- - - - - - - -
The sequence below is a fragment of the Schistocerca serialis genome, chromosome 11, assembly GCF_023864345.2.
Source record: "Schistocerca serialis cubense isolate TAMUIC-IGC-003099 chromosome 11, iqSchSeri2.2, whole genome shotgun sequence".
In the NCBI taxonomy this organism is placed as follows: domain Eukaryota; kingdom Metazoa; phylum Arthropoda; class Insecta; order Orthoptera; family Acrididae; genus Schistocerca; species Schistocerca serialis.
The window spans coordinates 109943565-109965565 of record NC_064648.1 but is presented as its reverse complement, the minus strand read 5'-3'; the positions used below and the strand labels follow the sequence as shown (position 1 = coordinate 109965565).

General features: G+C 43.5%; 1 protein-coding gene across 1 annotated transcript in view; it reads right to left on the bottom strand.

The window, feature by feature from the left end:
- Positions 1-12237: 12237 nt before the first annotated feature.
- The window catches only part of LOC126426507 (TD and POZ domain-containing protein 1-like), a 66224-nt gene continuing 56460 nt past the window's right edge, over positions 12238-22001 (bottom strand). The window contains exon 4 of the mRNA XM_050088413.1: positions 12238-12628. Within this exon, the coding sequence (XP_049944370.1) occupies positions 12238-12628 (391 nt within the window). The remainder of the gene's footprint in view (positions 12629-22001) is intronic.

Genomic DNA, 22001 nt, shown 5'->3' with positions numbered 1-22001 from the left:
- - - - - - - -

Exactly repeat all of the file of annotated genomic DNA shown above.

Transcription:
The sequence below is a fragment of the Schistocerca serialis genome, chromosome 11, assembly GCF_023864345.2.
Source record: "Schistocerca serialis cubense isolate TAMUIC-IGC-003099 chromosome 11, iqSchSeri2.2, whole genome shotgun sequence".
In the NCBI taxonomy this organism is placed as follows: domain Eukaryota; kingdom Metazoa; phylum Arthropoda; class Insecta; order Orthoptera; family Acrididae; genus Schistocerca; species Schistocerca serialis.
The window spans coordinates 109943565-109965565 of record NC_064648.1 but is presented as its reverse complement, the minus strand read 5'-3'; the positions used below and the strand labels follow the sequence as shown (position 1 = coordinate 109965565).

General features: G+C 43.5%; 1 protein-coding gene across 1 annotated transcript in view; it reads right to left on the bottom strand.

The window, feature by feature from the left end:
- Positions 1-12237: 12237 nt before the first annotated feature.
- The window catches only part of LOC126426507 (TD and POZ domain-containing protein 1-like), a 66224-nt gene continuing 56460 nt past the window's right edge, over positions 12238-22001 (bottom strand). The window contains exon 4 of the mRNA XM_050088413.1: positions 12238-12628. Within this exon, the coding sequence (XP_049944370.1) occupies positions 12238-12628 (391 nt within the window). The remainder of the gene's footprint in view (positions 12629-22001) is intronic.

Genomic DNA, 22001 nt, shown 5'->3' with positions numbered 1-22001 from the left: